It was that time in the service when the parson gathered the young folks at the front of the altar for their special time. At the parson’s church it was an eclectic group that gathered. They ranged in age from four to twenty. As the years had passed during the parson’s tenure the “children” had grown to teens and then college students. Yet, still they sat in the place for what used to be called the “Children’s Sermon.”
On this particular Sunday they had all laughed when one of the parson’s object lessons became a lesson in how not to handle that particular object. Still, the slipup provided an entry into the moral of the story. And then the parson asked everyone to bow for prayer.
When the “Amen” was pronounced, the Song Leader stood to announce the hymn. He didn’t get to.
“Excuse me,” called a voice from the vestibule. A woman started walking down the aisle.
It was Miriam Peabody. She was not a member of the parson’s church. The parson doubted she belonged to any particular congregation. But she was active in the community and always championing one cause or the other. Two weeks ago her group had asked the church to be allowed to use a diner the church had at the regional fairgrounds. They’d agreed and the parson provided her a key.
She walked down the aisle, stopping about halfway to greet Henry Stoddard, who seemed a bit perplexed at her presence. She then continued up to the altar, around the altar and up to the parson now standing near the pulpit.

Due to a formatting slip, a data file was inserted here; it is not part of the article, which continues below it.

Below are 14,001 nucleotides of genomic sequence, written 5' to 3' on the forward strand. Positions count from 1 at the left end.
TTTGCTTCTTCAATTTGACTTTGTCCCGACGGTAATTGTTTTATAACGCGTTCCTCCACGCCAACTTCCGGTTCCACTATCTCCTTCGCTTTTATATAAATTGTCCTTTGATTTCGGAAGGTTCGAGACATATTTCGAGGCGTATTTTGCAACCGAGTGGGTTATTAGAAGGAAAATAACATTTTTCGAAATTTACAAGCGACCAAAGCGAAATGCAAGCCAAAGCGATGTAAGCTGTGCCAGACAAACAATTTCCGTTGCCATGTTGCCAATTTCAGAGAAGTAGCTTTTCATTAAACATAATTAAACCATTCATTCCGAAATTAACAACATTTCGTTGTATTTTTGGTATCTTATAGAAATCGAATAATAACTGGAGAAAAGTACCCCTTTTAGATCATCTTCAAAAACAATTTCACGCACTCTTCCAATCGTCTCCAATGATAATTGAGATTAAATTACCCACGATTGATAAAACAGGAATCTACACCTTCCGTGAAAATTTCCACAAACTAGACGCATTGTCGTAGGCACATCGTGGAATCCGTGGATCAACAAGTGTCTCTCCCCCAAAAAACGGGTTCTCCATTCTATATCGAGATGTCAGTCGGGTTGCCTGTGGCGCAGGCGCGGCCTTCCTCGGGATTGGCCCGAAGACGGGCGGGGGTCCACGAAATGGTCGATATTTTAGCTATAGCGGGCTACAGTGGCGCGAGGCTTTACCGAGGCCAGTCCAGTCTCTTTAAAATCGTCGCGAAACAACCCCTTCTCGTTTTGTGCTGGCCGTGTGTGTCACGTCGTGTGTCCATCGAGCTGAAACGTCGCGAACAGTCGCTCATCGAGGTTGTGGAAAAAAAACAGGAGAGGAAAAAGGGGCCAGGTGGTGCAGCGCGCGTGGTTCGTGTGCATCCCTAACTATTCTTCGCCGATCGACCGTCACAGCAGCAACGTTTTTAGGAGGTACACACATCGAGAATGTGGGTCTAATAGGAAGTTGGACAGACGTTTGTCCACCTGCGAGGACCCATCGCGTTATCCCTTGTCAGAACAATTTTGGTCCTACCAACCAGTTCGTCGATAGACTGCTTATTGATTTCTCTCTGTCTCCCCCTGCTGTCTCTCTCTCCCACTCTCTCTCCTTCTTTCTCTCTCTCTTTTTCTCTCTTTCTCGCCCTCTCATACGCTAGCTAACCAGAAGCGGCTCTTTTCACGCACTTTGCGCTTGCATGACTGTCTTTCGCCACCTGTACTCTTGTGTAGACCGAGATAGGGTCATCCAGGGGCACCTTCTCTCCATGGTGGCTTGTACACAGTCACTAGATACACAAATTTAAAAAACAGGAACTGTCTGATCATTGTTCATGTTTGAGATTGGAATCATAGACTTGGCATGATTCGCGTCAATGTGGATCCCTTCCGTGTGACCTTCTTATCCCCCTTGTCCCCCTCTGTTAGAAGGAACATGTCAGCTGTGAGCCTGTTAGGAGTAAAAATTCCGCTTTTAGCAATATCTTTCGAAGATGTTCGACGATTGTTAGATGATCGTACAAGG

“I figured I’d find you hear this morning, Parson, what with you folks having church and all. I wanted to personally thank you,” she said as she extended her hand, “for letting us use your diner during the Relay for Life. It was a big help having a place for people to have refreshments. We really appreciate it.” She turned to look out over the congregation, waved to them and continued, “Thanks to all of you.” Then she turned back to the parson and said, “Anyway knowing you’d be here I knew this would be a perfect time to return the key.” She handed the parson the key, and said, “Once again, thanks so much.”
The parson and the Song Leader and every person in the sanctuary watched her head back down the aisle, out the door and into the vestibule.
The Song Leader finally regained composure and signaled the musicians to begin. They did. As the intro to the hymn was played, the parson thought to himself: “When I prayed for something to happen that was not printed in the bulletin I should have been more specific.”